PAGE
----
Police officers plan to make more of a presence in Columbia elementary schools. In the wake of the tragic shooting in Connecticut one month ago, local schools have considered new buzz-in systems, cameras and lights, even a police sub-station at a junior high school. This, however, is the biggest change to elementary schools since the mass shooting in Newtown, Conn., sparked greater concern over school safety. Police have always patrolled schools in the district, but now they plan to walk inside and check with school administrators to make sure everything is alright. Crystal Lindsey’s son attends second grade at West Boulevard Elementary School. Lindsey says, “I feel good about that, I’m glad they are stepping up and actually taking precautions to stop… if anything were to happen.” Columbia Police Officer Jon Martin says police began checking on schools more often after the Newtown massacre. “We’ll go in and just talk to the school administrators… make sure there’s been no issues,” Martin says. Lindsey says, “it could happen anywhere, anytime, but with them being around more often, [another shooting] would most likely not happen, which is a good thing.” Police say that’s why they’re trying to make more of a presence, and school officials say that presence was lacking after they scaled back on staffing levels due due to budget cuts. “It’s been a challenge to have additional school resource officers in our buildings,” Michelle Baumstark said on behalf of the Columbia Public School District. “Several years ago, we used to have one in every single one of our secondary buildings.” Now local schools only have resource officers at the high school level. One officer floats between the six middle and junior high schools, and the elementary schools are left without assigned police presence. Officer Martin says the new efforts to check on administrators may help put them at ease. We do not yet know how long police will continue these efforts. The police sub-station at Jefferson Junior High is a pilot program for the school district. If that program works well, officials say they hope to reproduce it in other buildings. The police presence in elementary schools will include private schools in town as well as the public school district.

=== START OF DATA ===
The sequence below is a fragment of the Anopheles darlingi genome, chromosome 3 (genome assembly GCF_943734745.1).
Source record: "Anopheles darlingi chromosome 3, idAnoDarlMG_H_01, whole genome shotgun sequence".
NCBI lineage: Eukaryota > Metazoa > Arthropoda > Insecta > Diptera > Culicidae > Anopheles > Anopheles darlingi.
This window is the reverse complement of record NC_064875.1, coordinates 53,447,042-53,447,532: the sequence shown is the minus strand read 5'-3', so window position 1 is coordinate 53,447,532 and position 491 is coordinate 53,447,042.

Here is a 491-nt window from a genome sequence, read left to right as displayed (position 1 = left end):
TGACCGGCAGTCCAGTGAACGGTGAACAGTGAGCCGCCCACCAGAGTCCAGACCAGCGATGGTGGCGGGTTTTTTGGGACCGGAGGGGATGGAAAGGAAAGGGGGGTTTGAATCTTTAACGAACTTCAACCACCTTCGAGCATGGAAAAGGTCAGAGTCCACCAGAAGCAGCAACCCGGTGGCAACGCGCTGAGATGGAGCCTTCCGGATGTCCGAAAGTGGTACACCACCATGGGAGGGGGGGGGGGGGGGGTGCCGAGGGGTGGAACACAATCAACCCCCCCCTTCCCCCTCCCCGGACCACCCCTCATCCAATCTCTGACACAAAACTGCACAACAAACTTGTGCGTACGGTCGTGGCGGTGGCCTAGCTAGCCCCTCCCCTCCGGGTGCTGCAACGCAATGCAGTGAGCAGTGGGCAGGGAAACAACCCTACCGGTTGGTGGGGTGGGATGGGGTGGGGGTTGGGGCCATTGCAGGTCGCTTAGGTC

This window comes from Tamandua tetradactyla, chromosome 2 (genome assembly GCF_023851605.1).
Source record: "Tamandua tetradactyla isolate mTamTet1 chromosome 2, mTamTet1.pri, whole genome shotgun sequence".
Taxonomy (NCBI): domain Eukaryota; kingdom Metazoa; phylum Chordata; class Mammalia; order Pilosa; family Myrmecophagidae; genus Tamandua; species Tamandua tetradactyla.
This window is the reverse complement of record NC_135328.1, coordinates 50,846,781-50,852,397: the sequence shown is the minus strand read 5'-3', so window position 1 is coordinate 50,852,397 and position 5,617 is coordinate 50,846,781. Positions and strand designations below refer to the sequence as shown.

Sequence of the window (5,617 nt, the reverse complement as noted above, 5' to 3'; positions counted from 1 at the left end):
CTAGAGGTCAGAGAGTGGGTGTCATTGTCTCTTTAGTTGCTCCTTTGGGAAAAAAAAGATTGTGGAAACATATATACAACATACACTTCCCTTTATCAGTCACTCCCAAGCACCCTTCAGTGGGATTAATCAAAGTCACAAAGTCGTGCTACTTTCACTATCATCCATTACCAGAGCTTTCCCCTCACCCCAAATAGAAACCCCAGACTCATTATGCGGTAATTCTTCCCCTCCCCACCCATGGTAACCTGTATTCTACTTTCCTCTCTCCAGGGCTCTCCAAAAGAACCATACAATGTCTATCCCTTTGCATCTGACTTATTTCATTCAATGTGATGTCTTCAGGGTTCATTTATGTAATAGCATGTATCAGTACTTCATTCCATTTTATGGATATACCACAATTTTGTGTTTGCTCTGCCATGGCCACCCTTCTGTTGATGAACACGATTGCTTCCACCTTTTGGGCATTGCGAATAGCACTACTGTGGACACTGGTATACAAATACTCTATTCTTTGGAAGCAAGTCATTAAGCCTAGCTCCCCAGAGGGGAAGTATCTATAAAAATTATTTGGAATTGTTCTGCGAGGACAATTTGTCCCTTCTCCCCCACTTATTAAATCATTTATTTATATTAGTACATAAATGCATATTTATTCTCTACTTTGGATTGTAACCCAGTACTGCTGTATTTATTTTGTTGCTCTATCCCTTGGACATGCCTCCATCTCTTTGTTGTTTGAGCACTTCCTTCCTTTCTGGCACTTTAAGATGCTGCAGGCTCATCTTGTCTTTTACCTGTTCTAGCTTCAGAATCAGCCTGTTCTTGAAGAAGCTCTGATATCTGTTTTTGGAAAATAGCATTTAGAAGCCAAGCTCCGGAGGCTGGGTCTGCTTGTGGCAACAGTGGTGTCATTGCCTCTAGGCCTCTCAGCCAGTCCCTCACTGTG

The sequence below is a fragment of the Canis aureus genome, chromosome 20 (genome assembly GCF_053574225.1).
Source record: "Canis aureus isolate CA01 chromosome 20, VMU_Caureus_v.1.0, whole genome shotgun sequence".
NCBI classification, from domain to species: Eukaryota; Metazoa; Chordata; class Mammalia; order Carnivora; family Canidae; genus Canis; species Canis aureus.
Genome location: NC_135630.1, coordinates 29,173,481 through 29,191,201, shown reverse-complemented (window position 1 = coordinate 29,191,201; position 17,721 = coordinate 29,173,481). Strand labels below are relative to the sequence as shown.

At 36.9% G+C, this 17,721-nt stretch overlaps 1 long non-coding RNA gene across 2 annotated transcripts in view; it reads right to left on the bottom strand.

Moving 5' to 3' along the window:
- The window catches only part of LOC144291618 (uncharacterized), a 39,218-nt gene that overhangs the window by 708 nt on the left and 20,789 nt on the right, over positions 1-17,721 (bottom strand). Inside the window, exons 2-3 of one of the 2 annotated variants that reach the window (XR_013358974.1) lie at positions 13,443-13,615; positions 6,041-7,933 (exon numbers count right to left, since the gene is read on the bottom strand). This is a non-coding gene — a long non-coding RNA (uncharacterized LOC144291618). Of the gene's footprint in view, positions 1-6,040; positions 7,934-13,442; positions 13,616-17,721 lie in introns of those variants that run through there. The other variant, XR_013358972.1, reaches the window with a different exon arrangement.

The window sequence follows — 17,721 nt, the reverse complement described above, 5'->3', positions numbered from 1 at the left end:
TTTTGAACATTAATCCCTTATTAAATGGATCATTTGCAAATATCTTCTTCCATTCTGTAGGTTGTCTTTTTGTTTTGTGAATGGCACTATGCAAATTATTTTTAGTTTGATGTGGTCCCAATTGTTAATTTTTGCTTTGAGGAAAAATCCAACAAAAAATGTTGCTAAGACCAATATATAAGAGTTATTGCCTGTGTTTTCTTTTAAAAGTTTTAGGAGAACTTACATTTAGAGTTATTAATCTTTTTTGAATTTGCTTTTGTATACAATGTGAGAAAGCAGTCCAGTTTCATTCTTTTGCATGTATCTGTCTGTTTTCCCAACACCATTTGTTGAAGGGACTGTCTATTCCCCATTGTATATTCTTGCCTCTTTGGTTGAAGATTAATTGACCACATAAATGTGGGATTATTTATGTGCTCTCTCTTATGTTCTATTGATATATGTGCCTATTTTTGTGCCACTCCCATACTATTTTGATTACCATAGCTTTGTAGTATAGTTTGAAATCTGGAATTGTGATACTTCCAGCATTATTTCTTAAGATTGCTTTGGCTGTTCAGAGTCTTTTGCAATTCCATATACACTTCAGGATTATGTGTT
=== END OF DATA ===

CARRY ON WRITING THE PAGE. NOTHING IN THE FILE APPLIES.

BE PART OF THE CONVERSATION
ABC 17 News is committed to providing a forum for civil and constructive conversation.
Please keep your comments respectful and relevant. You can review our Community Guidelines by clicking here
If you would like to share a story idea, please submit it here.